Celebrating 18 Years on the Web
TODAY IN SCIENCE HISTORY ®
Find science on or your birthday

Today in Science History - Quickie Quiz
Who said: “Politics is more difficult than physics.”
more quiz questions >>
Home > Category Index for Science Quotations > Category Index S > Category: Sustain

Sustain Quotes (13 quotes)
Sustaining Quotes, Sustained Quotes, Sustains Quotes

Omnes scientiae sunt connexae et fovent auxiliis sicut partes ejusdem totius, quarum quaelibet opus suum peragit non propter se sed pro aliis.
All sciences are connected; they lend each other material aid as parts of one great whole, each doing its own work, not for itself alone, but for the other parts; as the eye guides the body and the foot sustains it and leads it from place to place.
Opus Tertium [1266- 1268], chapter 4, Latin text quoted in J. B. Bury, The Idea of Progress (1920), 355 (footnote to page 25). In J. S. Brewer (ed.), Fr. Rogeri Bacon Opera ... inedita (1859), 18.
Science quotes on:  |  Aid (23)  |  Body (193)  |  Connect (15)  |  Eye (159)  |  Foot (39)  |  Guide (46)  |  Lead (101)  |  Material (124)  |  Part (146)  |  Place (111)  |  Science (1699)  |  Whole (122)  |  Work (457)

Every one who has seriously investigated a novel question, who has really interrogated Nature with a view to a distinct answer, will bear me out in saying that it requires intense and sustained effort of imagination.
In The Principles of Success in Literature (1901), 66.
Science quotes on:  |  Answer (201)  |  Distinct (29)  |  Effort (94)  |  Imagination (209)  |  Intense (11)  |  Interrogation (4)  |  Investigate (49)  |  Nature (1029)  |  Novel (16)  |  Question (315)  |  Requirement (45)  |  Serious (37)  |  View (115)

If a man has a tent made of linen of which the apertures have all been stopped up, and be it twelve bracchia across (over twenty-five feet) and twelve in depth, he will be able to throw himself down from any height without sustaining injury. [His concept of the parachute.]
In Isaac Asimov and Jason A. Shulman, Isaac Asimov’s Book of Science and Nature Quotations (1988), 3-4, which notes twelve bracchia is over 25 feet. There are other translations with different units. Da Vinci’s illustration in his notebook showed a pyramid-shaped parachute below which hung a man suspended by a few short cords.
Science quotes on:  |  Aeronautics (12)  |  Aperture (4)  |  Injury (14)  |  Linen (4)  |  Tent (4)

In summary, very large populations may differentiate rapidly, but their sustained evolution will be at moderate or slow rates and will be mainly adaptive. Populations of intermediate size provide the best conditions for sustained progressive and branching evolution, adaptive in its main lines, but accompanied by inadaptive fluctuations, especially in characters of little selective importance. Small populations will be virtually incapable of differentiation or branching and will often be dominated by random inadaptive trends and peculiarly liable to extinction, but will be capable of the most rapid evolution as long as this is not cut short by extinction.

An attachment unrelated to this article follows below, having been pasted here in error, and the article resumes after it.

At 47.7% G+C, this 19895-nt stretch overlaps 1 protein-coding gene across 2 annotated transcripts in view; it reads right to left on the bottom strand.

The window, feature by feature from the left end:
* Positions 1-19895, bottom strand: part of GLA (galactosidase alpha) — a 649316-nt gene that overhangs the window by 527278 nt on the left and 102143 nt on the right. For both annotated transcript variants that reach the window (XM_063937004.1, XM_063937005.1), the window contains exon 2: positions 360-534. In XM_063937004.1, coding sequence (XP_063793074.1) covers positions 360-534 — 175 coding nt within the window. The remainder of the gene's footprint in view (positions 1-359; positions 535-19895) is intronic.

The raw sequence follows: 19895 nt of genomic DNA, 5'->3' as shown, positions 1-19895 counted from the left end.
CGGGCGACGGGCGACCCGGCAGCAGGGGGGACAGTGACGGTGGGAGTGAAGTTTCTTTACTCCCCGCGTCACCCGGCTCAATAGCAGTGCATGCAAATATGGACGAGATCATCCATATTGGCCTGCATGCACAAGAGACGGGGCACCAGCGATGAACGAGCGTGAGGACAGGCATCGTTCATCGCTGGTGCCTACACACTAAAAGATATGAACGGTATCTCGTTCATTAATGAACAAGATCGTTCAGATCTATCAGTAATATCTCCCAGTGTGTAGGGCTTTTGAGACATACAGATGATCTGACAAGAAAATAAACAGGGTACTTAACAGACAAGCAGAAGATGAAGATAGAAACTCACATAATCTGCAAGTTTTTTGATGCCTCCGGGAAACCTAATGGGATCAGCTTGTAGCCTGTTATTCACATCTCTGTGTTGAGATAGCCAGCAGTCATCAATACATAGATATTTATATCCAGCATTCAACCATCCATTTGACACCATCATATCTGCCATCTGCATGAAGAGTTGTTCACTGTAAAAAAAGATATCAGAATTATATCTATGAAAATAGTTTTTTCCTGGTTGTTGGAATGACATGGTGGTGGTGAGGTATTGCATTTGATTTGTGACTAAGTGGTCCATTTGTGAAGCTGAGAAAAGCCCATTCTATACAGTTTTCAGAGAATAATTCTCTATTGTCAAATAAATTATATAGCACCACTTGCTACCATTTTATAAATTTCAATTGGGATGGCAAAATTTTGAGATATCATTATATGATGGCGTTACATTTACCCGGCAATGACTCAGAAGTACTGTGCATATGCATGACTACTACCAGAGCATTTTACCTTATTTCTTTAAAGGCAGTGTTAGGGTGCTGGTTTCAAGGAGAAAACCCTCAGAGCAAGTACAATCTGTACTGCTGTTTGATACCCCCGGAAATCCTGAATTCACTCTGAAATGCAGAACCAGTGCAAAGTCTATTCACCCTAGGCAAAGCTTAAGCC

Tempo and Mode in Evolution (1944), 70-1.
Science quotes on:  |  Accompany (18)  |  Adaptation (40)  |  Branch (61)  |  Capability (35)  |  Character (82)  |  Condition (119)  |  Cut (36)  |  Differentiation (17)  |  Domination (12)  |  Evolution (482)  |  Extinction (55)  |  Fluctuation (7)  |  Importance (183)  |  Incapable (11)  |  Intermediate (16)  |  Large (82)  |  Liability (5)  |  Peculiarity (15)  |  Population (71)  |  Progressive (13)  |  Provision (15)  |  Random (21)  |  Rapidity (14)  |  Selection (27)  |  Size (47)  |  Small (97)  |  Summary (4)  |  Trend (16)

Mathematics may, like poetry or music, “promote and sustain a lofty habit of mind.”
In A Mathematician's Apology (1940, 2012), 116.
Science quotes on:  |  Habit (78)  |  Lofty (7)  |  Mathematics (587)  |  Mind (544)  |  Music (66)  |  Poetry (96)  |  Promoting (7)

Professor Whitehead has recently restored a seventeenth century phrase—"climate of opinion." The phrase is much needed. Whether arguments command assent or not depends less upon the logic that conveys them than upon the climate of opinion in which they are sustained.
In The Heavenly City of the Eighteenth-Century Philosophers (1932, 2003), 5
Science quotes on:  |  17th Century (10)  |  Argument (59)  |  Assent (4)  |  Climate (38)  |  Convey (10)  |  Depend (56)  |  Logic (187)  |  Opinion (146)  |  Alfred North Whitehead (90)

So far as I can see the atomic bomb has deadened the finest feeling that has sustained mankind for ages.
(1946). In William Borman, Gandhi and Non-Violence (1986), 170.
Science quotes on:  |  Age (137)  |  Atomic Bomb (101)  |  Death (270)  |  Feeling (79)  |  Fine (24)  |  Mankind (196)

The confirmation of theories relies on the compact adaption of their parts, by which, like those of an arch or dome, they mutually sustain each other, and form a coherent whole.
Science quotes on:  |  Arch (7)  |  Coherent (12)  |  Confirmation (15)  |  Dome (3)  |  Mutual (22)  |  Theory (582)

The essayist is … sustained by the childish belief that everything he thinks about, everything that happens to him, is of general interest.
First line of Foreword in Essays of E.B. White (1977, 2014), vii.
Science quotes on:  |  Belief (400)  |  Childish (5)  |  Essayist (2)  |  General (92)  |  Happen (63)  |  Interest (170)  |  Think (205)

The fact is that up to now the free society has not been good for the intellectual. It has neither accorded him a superior status to sustain his confidence nor made it easy for him to acquire an unquestioned sense of social usefulness. For he derives his sense of usefulness mainly from directing, instructing, and planning-from minding other people’s business-and is bound to feel superfluous and neglected where people believe themselves competent to manage individual and communal affairs, and are impatient of supervision and regulation. A free society is as much a threat to the intellectual’s sense of worth as an automated economy is to the workingman’s sense of worth. Any social order that can function with a minimum of leadership will be anathema to the intellectual.
In 'Concerning Individual Freedom', The Ordeal of Change (1963), 141.
Science quotes on:  |  Accord (21)  |  Acquire (19)  |  Affair (24)  |  Belief (400)  |  Bind (18)  |  Communal (7)  |  Competent (10)  |  Confidence (32)  |  Derive (18)  |  Direct (44)  |  Easy (56)  |  Economy (46)  |  Fact (609)  |  Feel (93)  |  Free (59)  |  Function (90)  |  Good (228)  |  Impatient (2)  |  Individual (177)  |  Instruction (51)  |  Intellectual (79)  |  Leadership (5)  |  Mainly (6)  |  Manage (10)  |  Mind (544)  |  Minimum (10)  |  Neglect (23)  |  People (269)  |  Regulation (18)  |  Sense (240)  |  Social (93)  |  Social Order (7)  |  Society (188)  |  Status (18)  |  Superfluous (8)  |  Superior (30)  |  Supervision (3)  |  Themselves (45)  |  Threat (24)  |  Unquestioned (4)  |  Usefulness (70)  |  Workingmans (2)  |  Worth (74)